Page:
Hello, and thank you for visiting my webpage. I am a PhD candidate in political theory in the Department of Government at Harvard. I received my BA cum laude in Political Science at Yale (2002) and my DPhil in Modern History at Balliol College, Oxford, where I wrote a dissertation on the historical background and development of Isaiah Berlin's political thought; a book based on this dissertation will be published by Oxford University Press in Spring 2013. My teaching and research range over the history of political thought, recent liberal and democratic theory, and political ethics. My historical interests center on political thought in the twentieth century; European (and particularly British) political thought from Hobbes onwards; and American political thought. Within both the history of political thought and recent normative theory, I am interested in theories of liberty; arguments about the purposes and limits of politics; the implications for political theory of ethical and political pluralism; and questions about the ethics of political action. In addition to these areas, I have teaching interests in politics and literature, in utopian political thought, and in the study of political ideologies. My current research examines twentieth-century political thought in order to explore the ethical and political problems (such as the "problem of dirty hands" and the relationship between means and ends). Drawing on a number of liberal (and semi-liberal) political theorists and polemicists (such as Raymond Aron, Isaiah Berlin, Albert Camus, Stuart Hampshire, Arthur Koestler, Leszek Kolakowski, Adam Michnik, Reinhold Niebuhr, George Orwell, Judith Shklar, Lionel Trilling, and Max Weber) I reconstruct a distinctive strain of liberal thought, which seeks to resist anti-liberal arguments for political ruthlessness while also eschewing an absolutist morality of personal purity. In reconstructing this set of historical debates about political ethics, I hope to contribute both to our understanding of what was at stake in twentieth-century political thought; and to the way we think about political theory by calling attention to a concern with "ethos" (as a feature of both political culture and personal character), as a complement to normative political theory's more usual focus on principles governing institutional design and political conduct.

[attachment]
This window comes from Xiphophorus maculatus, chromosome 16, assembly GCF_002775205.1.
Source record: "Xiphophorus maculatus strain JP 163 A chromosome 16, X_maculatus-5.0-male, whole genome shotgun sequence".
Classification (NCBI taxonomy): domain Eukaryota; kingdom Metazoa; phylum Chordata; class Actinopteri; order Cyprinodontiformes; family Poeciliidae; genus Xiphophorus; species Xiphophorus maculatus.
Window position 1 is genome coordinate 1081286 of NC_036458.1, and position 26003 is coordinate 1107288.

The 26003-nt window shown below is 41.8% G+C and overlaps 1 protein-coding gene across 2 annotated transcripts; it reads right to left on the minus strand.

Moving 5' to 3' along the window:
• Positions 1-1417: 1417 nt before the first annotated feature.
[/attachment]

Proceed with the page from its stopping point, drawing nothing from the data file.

Please click on the links above for more information on my teaching, research, and publications.